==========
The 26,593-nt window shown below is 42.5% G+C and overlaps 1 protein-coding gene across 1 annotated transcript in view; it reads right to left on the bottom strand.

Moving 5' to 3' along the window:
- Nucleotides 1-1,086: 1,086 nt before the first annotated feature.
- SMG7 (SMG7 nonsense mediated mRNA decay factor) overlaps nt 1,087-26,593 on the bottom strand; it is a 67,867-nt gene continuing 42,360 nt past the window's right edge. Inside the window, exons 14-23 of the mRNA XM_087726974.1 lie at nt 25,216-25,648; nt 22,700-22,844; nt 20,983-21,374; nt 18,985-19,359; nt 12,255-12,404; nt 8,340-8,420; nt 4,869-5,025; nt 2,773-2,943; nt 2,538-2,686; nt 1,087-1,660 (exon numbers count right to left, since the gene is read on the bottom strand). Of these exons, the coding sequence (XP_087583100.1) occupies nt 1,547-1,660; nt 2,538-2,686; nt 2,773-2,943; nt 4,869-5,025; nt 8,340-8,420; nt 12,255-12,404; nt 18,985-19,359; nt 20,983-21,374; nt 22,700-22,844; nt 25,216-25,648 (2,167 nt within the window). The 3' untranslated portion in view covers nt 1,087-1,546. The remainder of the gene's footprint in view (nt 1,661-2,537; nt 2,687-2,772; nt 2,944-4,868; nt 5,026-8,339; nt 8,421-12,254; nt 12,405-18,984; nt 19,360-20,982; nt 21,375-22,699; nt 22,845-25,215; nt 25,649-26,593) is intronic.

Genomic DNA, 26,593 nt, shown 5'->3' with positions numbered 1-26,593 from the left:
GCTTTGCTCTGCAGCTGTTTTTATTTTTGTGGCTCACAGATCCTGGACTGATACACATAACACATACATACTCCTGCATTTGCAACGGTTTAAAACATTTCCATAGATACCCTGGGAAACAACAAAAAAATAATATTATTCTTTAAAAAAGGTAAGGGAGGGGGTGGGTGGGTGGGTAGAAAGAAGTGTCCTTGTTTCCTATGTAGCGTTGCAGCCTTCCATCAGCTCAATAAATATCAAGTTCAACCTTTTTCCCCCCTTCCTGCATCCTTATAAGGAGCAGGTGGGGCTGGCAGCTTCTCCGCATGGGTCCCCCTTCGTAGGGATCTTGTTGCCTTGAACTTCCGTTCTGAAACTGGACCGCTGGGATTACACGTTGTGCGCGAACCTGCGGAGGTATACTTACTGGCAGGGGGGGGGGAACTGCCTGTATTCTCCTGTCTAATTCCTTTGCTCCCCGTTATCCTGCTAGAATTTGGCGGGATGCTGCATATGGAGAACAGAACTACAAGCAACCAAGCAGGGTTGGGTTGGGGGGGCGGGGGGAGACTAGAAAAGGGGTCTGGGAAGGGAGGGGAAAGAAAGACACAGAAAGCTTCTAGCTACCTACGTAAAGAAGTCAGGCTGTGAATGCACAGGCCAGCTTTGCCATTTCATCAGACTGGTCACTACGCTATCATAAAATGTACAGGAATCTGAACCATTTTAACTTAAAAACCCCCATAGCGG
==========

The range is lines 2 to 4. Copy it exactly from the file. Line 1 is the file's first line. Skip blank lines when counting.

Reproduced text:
Moving 5' to 3' along the window:
- Nucleotides 1-1,086: 1,086 nt before the first annotated feature.
- SMG7 (SMG7 nonsense mediated mRNA decay factor) overlaps nt 1,087-26,593 on the bottom strand; it is a 67,867-nt gene continuing 42,360 nt past the window's right edge. Inside the window, exons 14-23 of the mRNA XM_087726974.1 lie at nt 25,216-25,648; nt 22,700-22,844; nt 20,983-21,374; nt 18,985-19,359; nt 12,255-12,404; nt 8,340-8,420; nt 4,869-5,025; nt 2,773-2,943; nt 2,538-2,686; nt 1,087-1,660 (exon numbers count right to left, since the gene is read on the bottom strand). Of these exons, the coding sequence (XP_087583100.1) occupies nt 1,547-1,660; nt 2,538-2,686; nt 2,773-2,943; nt 4,869-5,025; nt 8,340-8,420; nt 12,255-12,404; nt 18,985-19,359; nt 20,983-21,374; nt 22,700-22,844; nt 25,216-25,648 (2,167 nt within the window). The 3' untranslated portion in view covers nt 1,087-1,546. The remainder of the gene's footprint in view (nt 1,661-2,537; nt 2,687-2,772; nt 2,944-4,868; nt 5,026-8,339; nt 8,421-12,254; nt 12,405-18,984; nt 19,360-20,982; nt 21,375-22,699; nt 22,845-25,215; nt 25,649-26,593) is intronic.